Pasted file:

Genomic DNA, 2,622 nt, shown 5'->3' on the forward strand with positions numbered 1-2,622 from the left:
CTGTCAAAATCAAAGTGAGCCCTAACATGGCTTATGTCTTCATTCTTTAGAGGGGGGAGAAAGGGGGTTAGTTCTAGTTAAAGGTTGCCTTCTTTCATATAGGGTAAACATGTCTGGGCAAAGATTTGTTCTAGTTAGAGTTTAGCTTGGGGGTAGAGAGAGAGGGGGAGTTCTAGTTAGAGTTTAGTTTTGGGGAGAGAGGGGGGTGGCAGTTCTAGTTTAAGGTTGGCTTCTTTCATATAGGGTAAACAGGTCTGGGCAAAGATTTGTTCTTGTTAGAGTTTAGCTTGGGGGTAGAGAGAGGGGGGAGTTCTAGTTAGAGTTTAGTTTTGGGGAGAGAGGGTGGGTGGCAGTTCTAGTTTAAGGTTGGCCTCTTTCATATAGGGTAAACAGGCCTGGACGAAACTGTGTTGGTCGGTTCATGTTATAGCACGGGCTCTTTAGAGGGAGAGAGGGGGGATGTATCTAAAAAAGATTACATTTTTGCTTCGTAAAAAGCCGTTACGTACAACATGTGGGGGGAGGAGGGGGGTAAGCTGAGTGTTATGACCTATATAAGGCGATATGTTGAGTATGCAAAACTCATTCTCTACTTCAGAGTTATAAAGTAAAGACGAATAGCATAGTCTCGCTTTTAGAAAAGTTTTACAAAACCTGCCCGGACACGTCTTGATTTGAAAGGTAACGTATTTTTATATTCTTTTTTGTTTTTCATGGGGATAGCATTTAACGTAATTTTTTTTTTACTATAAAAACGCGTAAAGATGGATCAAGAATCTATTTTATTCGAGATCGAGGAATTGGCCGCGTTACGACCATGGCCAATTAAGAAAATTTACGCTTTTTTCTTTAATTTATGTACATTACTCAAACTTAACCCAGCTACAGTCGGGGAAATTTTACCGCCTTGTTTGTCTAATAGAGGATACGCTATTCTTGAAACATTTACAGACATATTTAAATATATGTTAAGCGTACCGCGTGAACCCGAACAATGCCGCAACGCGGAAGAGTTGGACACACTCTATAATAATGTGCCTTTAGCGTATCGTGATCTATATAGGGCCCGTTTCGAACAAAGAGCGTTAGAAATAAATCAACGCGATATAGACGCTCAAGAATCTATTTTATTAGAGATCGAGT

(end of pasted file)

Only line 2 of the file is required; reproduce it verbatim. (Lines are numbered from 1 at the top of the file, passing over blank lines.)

CTGTCAAAATCAAAGTGAGCCCTAACATGGCTTATGTCTTCATTCTTTAGAGGGGGGAGAAAGGGGGTTAGTTCTAGTTAAAGGTTGCCTTCTTTCATATAGGGTAAACATGTCTGGGCAAAGATTTGTTCTAGTTAGAGTTTAGCTTGGGGGTAGAGAGAGAGGGGGAGTTCTAGTTAGAGTTTAGTTTTGGGGAGAGAGGGGGGTGGCAGTTCTAGTTTAAGGTTGGCTTCTTTCATATAGGGTAAACAGGTCTGGGCAAAGATTTGTTCTTGTTAGAGTTTAGCTTGGGGGTAGAGAGAGGGGGGAGTTCTAGTTAGAGTTTAGTTTTGGGGAGAGAGGGTGGGTGGCAGTTCTAGTTTAAGGTTGGCCTCTTTCATATAGGGTAAACAGGCCTGGACGAAACTGTGTTGGTCGGTTCATGTTATAGCACGGGCTCTTTAGAGGGAGAGAGGGGGGATGTATCTAAAAAAGATTACATTTTTGCTTCGTAAAAAGCCGTTACGTACAACATGTGGGGGGAGGAGGGGGGTAAGCTGAGTGTTATGACCTATATAAGGCGATATGTTGAGTATGCAAAACTCATTCTCTACTTCAGAGTTATAAAGTAAAGACGAATAGCATAGTCTCGCTTTTAGAAAAGTTTTACAAAACCTGCCCGGACACGTCTTGATTTGAAAGGTAACGTATTTTTATATTCTTTTTTGTTTTTCATGGGGATAGCATTTAACGTAATTTTTTTTTTACTATAAAAACGCGTAAAGATGGATCAAGAATCTATTTTATTCGAGATCGAGGAATTGGCCGCGTTACGACCATGGCCAATTAAGAAAATTTACGCTTTTTTCTTTAATTTATGTACATTACTCAAACTTAACCCAGCTACAGTCGGGGAAATTTTACCGCCTTGTTTGTCTAATAGAGGATACGCTATTCTTGAAACATTTACAGACATATTTAAATATATGTTAAGCGTACCGCGTGAACCCGAACAATGCCGCAACGCGGAAGAGTTGGACACACTCTATAATAATGTGCCTTTAGCGTATCGTGATCTATATAGGGCCCGTTTCGAACAAAGAGCGTTAGAAATAAATCAACGCGATATAGACGCTCAAGAATCTATTTTATTAGAGATCGAGT